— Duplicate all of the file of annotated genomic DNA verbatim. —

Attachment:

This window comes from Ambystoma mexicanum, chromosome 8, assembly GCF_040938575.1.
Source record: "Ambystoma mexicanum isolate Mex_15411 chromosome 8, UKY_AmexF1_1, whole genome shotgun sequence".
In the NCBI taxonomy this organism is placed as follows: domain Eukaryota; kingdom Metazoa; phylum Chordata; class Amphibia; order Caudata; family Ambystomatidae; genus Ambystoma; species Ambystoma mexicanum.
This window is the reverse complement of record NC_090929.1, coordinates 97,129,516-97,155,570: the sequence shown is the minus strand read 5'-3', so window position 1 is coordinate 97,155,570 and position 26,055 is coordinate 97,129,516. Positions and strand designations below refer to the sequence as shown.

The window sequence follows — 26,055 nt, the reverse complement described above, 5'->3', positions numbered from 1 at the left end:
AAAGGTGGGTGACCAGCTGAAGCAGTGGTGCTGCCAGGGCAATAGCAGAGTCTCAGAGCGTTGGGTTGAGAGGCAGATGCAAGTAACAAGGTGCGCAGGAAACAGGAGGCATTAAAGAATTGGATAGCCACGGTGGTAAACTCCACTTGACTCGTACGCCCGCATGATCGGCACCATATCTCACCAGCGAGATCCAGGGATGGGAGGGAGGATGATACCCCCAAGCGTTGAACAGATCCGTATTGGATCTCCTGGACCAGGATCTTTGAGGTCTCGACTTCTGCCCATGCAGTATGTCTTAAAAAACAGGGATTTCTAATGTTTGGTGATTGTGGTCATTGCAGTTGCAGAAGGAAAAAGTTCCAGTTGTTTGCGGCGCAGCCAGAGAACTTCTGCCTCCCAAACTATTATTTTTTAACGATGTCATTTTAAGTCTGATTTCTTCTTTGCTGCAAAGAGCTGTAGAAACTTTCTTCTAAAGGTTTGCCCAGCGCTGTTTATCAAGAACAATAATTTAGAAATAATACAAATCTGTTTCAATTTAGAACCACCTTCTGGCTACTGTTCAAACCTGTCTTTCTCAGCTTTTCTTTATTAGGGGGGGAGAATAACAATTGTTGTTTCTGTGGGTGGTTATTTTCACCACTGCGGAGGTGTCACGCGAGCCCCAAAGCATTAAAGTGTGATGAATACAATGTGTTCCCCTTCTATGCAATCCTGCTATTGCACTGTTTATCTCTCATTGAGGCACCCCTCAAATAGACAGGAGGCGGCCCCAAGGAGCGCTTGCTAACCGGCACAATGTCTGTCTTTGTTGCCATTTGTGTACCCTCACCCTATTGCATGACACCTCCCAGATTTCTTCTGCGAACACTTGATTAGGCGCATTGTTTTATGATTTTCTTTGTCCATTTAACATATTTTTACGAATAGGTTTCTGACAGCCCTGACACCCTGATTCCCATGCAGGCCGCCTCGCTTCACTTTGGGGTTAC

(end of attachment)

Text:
This window comes from Ambystoma mexicanum, chromosome 8, assembly GCF_040938575.1.
Source record: "Ambystoma mexicanum isolate Mex_15411 chromosome 8, UKY_AmexF1_1, whole genome shotgun sequence".
In the NCBI taxonomy this organism is placed as follows: domain Eukaryota; kingdom Metazoa; phylum Chordata; class Amphibia; order Caudata; family Ambystomatidae; genus Ambystoma; species Ambystoma mexicanum.
This window is the reverse complement of record NC_090929.1, coordinates 97,129,516-97,155,570: the sequence shown is the minus strand read 5'-3', so window position 1 is coordinate 97,155,570 and position 26,055 is coordinate 97,129,516. Positions and strand designations below refer to the sequence as shown.

The window sequence follows — 26,055 nt, the reverse complement described above, 5'->3', positions numbered from 1 at the left end:
AAAGGTGGGTGACCAGCTGAAGCAGTGGTGCTGCCAGGGCAATAGCAGAGTCTCAGAGCGTTGGGTTGAGAGGCAGATGCAAGTAACAAGGTGCGCAGGAAACAGGAGGCATTAAAGAATTGGATAGCCACGGTGGTAAACTCCACTTGACTCGTACGCCCGCATGATCGGCACCATATCTCACCAGCGAGATCCAGGGATGGGAGGGAGGATGATACCCCCAAGCGTTGAACAGATCCGTATTGGATCTCCTGGACCAGGATCTTTGAGGTCTCGACTTCTGCCCATGCAGTATGTCTTAAAAAACAGGGATTTCTAATGTTTGGTGATTGTGGTCATTGCAGTTGCAGAAGGAAAAAGTTCCAGTTGTTTGCGGCGCAGCCAGAGAACTTCTGCCTCCCAAACTATTATTTTTTAACGATGTCATTTTAAGTCTGATTTCTTCTTTGCTGCAAAGAGCTGTAGAAACTTTCTTCTAAAGGTTTGCCCAGCGCTGTTTATCAAGAACAATAATTTAGAAATAATACAAATCTGTTTCAATTTAGAACCACCTTCTGGCTACTGTTCAAACCTGTCTTTCTCAGCTTTTCTTTATTAGGGGGGGAGAATAACAATTGTTGTTTCTGTGGGTGGTTATTTTCACCACTGCGGAGGTGTCACGCGAGCCCCAAAGCATTAAAGTGTGATGAATACAATGTGTTCCCCTTCTATGCAATCCTGCTATTGCACTGTTTATCTCTCATTGAGGCACCCCTCAAATAGACAGGAGGCGGCCCCAAGGAGCGCTTGCTAACCGGCACAATGTCTGTCTTTGTTGCCATTTGTGTACCCTCACCCTATTGCATGACACCTCCCAGATTTCTTCTGCGAACACTTGATTAGGCGCATTGTTTTATGATTTTCTTTGTCCATTTAACATATTTTTACGAATAGGTTTCTGACAGCCCTGACACCCTGATTCCCATGCAGGCCGCCTCGCTTCACTTTGGGGTTAC